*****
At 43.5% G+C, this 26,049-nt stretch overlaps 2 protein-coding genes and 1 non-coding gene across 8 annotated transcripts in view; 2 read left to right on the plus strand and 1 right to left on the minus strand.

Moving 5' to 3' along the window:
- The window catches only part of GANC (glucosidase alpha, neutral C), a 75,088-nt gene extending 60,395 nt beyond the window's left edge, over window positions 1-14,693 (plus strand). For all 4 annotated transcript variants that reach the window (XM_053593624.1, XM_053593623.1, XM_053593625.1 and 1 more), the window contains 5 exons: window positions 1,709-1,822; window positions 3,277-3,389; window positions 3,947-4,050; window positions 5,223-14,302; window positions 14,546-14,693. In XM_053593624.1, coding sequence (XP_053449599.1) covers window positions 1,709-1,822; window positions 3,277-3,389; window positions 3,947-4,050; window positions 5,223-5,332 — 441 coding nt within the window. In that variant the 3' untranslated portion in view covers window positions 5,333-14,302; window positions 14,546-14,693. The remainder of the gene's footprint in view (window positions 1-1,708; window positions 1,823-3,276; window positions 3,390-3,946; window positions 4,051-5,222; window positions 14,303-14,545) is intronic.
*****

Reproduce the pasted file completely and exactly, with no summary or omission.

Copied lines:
At 43.5% G+C, this 26,049-nt stretch overlaps 2 protein-coding genes and 1 non-coding gene across 8 annotated transcripts in view; 2 read left to right on the plus strand and 1 right to left on the minus strand.

Moving 5' to 3' along the window:
- The window catches only part of GANC (glucosidase alpha, neutral C), a 75,088-nt gene extending 60,395 nt beyond the window's left edge, over window positions 1-14,693 (plus strand). For all 4 annotated transcript variants that reach the window (XM_053593624.1, XM_053593623.1, XM_053593625.1 and 1 more), the window contains 5 exons: window positions 1,709-1,822; window positions 3,277-3,389; window positions 3,947-4,050; window positions 5,223-14,302; window positions 14,546-14,693. In XM_053593624.1, coding sequence (XP_053449599.1) covers window positions 1,709-1,822; window positions 3,277-3,389; window positions 3,947-4,050; window positions 5,223-5,332 — 441 coding nt within the window. In that variant the 3' untranslated portion in view covers window positions 5,333-14,302; window positions 14,546-14,693. The remainder of the gene's footprint in view (window positions 1-1,708; window positions 1,823-3,276; window positions 3,390-3,946; window positions 4,051-5,222; window positions 14,303-14,545) is intronic.